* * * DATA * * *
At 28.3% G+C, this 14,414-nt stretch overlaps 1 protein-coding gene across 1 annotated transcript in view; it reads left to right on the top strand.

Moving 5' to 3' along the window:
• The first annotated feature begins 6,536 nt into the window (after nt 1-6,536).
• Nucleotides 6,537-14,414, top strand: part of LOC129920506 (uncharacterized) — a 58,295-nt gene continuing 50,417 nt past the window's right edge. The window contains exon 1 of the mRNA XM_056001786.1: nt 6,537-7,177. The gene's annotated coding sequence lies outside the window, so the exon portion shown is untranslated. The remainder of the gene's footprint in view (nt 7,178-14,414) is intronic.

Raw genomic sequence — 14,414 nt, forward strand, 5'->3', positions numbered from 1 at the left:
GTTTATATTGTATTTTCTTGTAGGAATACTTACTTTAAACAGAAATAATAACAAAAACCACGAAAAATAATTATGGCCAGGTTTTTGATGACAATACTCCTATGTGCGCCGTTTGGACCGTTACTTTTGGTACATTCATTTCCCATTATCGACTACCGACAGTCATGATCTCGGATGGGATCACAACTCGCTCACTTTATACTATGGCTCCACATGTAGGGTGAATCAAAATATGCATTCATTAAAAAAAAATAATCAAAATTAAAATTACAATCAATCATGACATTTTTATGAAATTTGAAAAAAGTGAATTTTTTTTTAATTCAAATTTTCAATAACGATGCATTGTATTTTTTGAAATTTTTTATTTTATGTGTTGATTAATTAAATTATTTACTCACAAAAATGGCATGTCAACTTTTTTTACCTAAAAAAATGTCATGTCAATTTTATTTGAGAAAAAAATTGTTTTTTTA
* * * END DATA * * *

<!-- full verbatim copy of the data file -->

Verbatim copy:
At 28.3% G+C, this 14,414-nt stretch overlaps 1 protein-coding gene across 1 annotated transcript in view; it reads left to right on the top strand.

Moving 5' to 3' along the window:
• The first annotated feature begins 6,536 nt into the window (after nt 1-6,536).
• Nucleotides 6,537-14,414, top strand: part of LOC129920506 (uncharacterized) — a 58,295-nt gene continuing 50,417 nt past the window's right edge. The window contains exon 1 of the mRNA XM_056001786.1: nt 6,537-7,177. The gene's annotated coding sequence lies outside the window, so the exon portion shown is untranslated. The remainder of the gene's footprint in view (nt 7,178-14,414) is intronic.

Raw genomic sequence — 14,414 nt, forward strand, 5'->3', positions numbered from 1 at the left:
GTTTATATTGTATTTTCTTGTAGGAATACTTACTTTAAACAGAAATAATAACAAAAACCACGAAAAATAATTATGGCCAGGTTTTTGATGACAATACTCCTATGTGCGCCGTTTGGACCGTTACTTTTGGTACATTCATTTCCCATTATCGACTACCGACAGTCATGATCTCGGATGGGATCACAACTCGCTCACTTTATACTATGGCTCCACATGTAGGGTGAATCAAAATATGCATTCATTAAAAAAAAATAATCAAAATTAAAATTACAATCAATCATGACATTTTTATGAAATTTGAAAAAAGTGAATTTTTTTTTAATTCAAATTTTCAATAACGATGCATTGTATTTTTTGAAATTTTTTATTTTATGTGTTGATTAATTAAATTATTTACTCACAAAAATGGCATGTCAACTTTTTTTACCTAAAAAAATGTCATGTCAATTTTATTTGAGAAAAAAATTGTTTTTTTA